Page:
Doorways of the Norsemen, often no more than five feet high, are locally known as Duvelsdoar, Noardsk doarke, Noarmannepoarte, Noormannendeur, Noormannenpoortje, Normannendör, and Normannentür. In the sagas on the (former) islands of Wieringen and Terschelling, above the Norsemen’s Door a head of respectively a pig and a wild boar was hung. Symbols of pagan Germanic believes. There exist many sagas about these doorways in the provinces Noord Holland, Friesland, Groningen of the Netherlands, and in the regions Ostfriesland and Nordfriesland in Germany. We have freely translated one of those sagas, one from Ostfriesland:
Die Nordmänner (‘The Northmen’)
The Norsemen often came to Frisia with their longships to rob and plunder. They murdered the Frisian King Rorik and made themselves lord of the area under King Godfrid. Also, they imposed a high tax on the population, the so-called Klingschatz ‘clink-tax’.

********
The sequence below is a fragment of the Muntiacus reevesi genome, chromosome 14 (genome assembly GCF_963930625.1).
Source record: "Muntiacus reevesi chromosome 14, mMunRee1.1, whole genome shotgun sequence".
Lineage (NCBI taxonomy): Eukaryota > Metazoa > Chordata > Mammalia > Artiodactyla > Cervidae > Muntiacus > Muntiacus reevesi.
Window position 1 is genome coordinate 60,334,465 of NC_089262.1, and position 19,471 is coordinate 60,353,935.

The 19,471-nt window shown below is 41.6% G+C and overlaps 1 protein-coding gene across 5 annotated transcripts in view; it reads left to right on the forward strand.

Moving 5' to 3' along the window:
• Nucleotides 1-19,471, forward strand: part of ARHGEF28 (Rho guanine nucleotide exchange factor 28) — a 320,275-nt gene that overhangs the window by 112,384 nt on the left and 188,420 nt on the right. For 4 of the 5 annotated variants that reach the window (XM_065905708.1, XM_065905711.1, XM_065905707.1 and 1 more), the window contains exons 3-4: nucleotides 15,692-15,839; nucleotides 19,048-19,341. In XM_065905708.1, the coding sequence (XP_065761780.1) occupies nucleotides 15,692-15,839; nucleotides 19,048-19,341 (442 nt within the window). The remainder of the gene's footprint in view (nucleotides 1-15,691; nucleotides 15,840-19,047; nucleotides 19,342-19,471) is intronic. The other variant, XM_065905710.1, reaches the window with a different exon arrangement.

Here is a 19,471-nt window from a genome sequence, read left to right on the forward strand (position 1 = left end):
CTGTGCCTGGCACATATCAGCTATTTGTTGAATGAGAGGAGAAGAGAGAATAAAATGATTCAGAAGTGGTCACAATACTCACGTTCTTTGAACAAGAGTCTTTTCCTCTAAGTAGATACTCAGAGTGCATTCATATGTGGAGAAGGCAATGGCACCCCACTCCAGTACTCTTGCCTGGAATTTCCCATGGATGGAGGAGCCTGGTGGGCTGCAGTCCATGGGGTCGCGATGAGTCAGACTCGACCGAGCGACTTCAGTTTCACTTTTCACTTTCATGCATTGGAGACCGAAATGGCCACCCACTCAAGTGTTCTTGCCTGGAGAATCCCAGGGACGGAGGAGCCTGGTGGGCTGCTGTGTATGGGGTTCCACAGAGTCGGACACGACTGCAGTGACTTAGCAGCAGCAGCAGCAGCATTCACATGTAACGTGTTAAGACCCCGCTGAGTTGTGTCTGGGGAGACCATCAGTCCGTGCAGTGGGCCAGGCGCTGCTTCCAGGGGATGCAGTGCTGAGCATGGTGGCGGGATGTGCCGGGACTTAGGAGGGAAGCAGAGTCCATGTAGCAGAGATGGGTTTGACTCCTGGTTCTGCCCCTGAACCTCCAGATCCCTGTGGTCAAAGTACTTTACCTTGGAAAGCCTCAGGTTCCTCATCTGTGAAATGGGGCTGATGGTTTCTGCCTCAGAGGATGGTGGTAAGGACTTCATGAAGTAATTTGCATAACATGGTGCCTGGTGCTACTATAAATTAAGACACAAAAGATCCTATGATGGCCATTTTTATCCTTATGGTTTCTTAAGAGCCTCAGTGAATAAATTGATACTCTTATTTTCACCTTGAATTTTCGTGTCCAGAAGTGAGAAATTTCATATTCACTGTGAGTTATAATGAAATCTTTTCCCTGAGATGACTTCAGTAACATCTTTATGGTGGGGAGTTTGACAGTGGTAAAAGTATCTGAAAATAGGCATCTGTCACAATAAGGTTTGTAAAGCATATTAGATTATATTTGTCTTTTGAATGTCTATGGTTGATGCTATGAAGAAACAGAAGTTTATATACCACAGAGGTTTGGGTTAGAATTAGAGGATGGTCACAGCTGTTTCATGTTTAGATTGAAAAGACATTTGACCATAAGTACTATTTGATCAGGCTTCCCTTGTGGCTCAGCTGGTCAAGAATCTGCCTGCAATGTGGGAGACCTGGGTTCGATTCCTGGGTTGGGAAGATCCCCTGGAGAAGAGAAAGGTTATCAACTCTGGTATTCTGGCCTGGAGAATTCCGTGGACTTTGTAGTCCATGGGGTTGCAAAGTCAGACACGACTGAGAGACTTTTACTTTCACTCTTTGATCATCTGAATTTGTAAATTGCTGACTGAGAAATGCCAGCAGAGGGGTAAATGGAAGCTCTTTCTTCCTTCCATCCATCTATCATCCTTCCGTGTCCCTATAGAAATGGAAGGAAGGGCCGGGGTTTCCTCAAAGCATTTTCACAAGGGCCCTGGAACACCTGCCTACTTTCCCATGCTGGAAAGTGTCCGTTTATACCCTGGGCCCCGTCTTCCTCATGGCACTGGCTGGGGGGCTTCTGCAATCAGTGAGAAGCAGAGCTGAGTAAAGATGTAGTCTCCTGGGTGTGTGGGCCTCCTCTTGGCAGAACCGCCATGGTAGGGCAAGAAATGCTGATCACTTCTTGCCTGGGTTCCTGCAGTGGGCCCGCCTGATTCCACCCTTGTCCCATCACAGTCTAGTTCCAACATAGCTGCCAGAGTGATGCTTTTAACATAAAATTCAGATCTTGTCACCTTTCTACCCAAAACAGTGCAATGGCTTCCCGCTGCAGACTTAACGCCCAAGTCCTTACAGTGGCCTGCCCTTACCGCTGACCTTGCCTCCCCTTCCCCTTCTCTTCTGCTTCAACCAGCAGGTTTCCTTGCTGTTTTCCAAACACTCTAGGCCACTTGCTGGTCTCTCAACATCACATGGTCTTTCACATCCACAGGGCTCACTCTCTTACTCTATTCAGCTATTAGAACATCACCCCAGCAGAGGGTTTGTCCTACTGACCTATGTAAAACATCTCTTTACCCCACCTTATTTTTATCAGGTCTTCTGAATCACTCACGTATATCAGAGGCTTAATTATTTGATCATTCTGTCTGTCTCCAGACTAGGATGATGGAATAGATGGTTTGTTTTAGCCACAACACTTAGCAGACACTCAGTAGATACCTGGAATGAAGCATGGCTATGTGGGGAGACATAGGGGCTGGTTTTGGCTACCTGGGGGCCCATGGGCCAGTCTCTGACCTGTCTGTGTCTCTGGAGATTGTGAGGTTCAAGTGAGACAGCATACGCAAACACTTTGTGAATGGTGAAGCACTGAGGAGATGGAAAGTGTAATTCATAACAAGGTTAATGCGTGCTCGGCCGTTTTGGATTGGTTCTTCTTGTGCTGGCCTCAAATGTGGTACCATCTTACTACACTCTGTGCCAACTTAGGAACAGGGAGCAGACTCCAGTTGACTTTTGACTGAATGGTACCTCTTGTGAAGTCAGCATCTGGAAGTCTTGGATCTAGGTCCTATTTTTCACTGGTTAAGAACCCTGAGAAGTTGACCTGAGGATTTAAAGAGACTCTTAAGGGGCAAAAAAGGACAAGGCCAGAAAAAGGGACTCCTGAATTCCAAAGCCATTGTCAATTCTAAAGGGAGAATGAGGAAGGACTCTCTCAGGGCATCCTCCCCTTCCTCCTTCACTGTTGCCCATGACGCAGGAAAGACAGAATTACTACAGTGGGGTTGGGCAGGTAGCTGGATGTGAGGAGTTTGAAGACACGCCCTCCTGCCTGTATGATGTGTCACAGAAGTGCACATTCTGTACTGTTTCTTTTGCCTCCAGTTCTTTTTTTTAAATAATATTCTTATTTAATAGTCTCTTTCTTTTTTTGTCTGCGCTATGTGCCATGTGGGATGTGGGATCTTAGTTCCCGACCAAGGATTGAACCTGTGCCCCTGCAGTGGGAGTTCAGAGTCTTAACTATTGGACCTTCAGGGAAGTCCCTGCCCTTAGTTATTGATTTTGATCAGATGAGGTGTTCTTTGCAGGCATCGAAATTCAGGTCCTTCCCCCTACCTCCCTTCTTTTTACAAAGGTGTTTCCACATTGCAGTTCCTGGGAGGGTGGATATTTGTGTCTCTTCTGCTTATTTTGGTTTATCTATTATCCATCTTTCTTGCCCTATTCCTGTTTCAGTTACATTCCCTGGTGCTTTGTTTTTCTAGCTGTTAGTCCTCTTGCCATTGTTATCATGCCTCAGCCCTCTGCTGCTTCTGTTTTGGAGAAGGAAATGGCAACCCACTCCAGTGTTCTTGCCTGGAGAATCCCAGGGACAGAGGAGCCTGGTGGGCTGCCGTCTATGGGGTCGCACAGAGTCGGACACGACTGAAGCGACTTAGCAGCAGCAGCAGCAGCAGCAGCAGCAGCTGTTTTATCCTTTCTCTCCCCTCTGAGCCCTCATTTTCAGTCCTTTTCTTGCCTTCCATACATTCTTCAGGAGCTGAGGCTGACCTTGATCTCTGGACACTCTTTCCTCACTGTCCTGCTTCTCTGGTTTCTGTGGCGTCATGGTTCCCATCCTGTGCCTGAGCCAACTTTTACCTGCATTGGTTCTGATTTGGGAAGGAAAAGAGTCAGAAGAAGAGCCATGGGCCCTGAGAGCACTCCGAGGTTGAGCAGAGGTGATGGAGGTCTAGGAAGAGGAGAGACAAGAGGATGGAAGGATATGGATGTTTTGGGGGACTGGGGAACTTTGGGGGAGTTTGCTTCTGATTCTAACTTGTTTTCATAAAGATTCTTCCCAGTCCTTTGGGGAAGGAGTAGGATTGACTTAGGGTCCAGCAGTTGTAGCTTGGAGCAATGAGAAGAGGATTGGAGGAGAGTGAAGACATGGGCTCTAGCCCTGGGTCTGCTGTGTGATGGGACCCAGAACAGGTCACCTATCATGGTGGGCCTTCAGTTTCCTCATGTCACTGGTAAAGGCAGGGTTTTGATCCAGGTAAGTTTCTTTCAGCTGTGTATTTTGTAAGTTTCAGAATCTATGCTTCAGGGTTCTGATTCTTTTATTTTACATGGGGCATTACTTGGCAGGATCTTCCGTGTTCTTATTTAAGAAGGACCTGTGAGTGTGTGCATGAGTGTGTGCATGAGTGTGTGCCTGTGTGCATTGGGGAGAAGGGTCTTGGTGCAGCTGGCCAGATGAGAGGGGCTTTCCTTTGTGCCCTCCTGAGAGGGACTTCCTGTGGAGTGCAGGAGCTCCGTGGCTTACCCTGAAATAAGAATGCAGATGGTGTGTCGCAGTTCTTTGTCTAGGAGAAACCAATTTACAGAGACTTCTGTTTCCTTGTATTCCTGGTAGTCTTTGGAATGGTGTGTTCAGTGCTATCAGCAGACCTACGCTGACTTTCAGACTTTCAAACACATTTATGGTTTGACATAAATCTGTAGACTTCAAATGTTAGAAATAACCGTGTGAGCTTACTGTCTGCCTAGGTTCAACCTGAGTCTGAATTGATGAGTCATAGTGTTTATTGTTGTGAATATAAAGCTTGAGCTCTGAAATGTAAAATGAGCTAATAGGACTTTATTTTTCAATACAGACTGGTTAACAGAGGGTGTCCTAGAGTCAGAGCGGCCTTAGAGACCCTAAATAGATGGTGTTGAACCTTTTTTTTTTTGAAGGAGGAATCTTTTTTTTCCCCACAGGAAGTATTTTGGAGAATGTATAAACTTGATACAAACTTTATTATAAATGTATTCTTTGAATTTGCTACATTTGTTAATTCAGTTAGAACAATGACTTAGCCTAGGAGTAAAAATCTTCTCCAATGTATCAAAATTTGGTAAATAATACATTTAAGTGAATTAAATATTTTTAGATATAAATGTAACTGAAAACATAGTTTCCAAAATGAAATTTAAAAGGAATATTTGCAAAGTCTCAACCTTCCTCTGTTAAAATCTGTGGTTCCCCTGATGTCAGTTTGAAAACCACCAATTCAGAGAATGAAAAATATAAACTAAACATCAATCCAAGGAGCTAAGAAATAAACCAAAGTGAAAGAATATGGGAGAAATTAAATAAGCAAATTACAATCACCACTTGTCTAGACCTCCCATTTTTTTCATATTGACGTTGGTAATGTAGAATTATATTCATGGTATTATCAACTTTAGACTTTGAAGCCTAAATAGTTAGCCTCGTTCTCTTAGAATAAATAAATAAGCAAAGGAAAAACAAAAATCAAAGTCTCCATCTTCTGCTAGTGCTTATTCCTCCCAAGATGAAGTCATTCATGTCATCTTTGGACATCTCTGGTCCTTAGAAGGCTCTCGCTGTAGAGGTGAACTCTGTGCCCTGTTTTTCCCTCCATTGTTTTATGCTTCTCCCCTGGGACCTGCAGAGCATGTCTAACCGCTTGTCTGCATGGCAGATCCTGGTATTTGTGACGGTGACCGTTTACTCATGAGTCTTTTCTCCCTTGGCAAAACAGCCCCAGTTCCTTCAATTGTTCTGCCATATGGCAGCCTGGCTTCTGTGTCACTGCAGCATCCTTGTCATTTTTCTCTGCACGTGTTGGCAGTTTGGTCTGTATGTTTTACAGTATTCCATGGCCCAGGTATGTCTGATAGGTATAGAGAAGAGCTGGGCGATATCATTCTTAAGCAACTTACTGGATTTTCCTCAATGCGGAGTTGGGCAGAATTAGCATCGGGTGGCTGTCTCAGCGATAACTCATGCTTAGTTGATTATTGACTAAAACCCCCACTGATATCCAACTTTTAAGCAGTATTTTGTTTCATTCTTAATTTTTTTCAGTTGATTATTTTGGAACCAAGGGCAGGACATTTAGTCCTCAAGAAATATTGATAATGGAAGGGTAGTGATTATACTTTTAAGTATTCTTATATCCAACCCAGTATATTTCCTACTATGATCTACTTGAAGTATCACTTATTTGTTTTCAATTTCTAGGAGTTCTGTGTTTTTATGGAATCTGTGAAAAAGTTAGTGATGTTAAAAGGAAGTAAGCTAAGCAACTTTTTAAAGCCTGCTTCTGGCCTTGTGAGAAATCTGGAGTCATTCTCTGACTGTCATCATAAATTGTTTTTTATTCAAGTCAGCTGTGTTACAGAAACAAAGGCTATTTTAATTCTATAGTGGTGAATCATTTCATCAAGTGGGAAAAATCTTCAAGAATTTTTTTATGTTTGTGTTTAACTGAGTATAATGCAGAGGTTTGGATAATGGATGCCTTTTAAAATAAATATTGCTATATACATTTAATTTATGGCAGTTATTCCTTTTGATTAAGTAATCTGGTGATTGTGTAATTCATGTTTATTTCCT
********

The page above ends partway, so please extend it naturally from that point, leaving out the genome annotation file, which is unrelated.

A tax collector would place a Frisian warrior shield, in the colour red or brown, in one of the wooden longhouses. Then, the collector would place himself twelve lots away from this longhouse. The Frisians now had to throw their tax money at the shield. If the far-off collector did not hear the coin clink, he did not accept the payment. All the money that was thrown at the shield but missed the mark or too soft for the tax collector to be heard, was also taken by him. This way all the wealth was taken by Vikings from the Frisians.
The Frisians were also not allowed to wear any silver or gold jewelry. Instead, they had to wear around their necks a noose made of willow rods, which was used to hang criminals those days. This is how the pride of the Frisians was broken.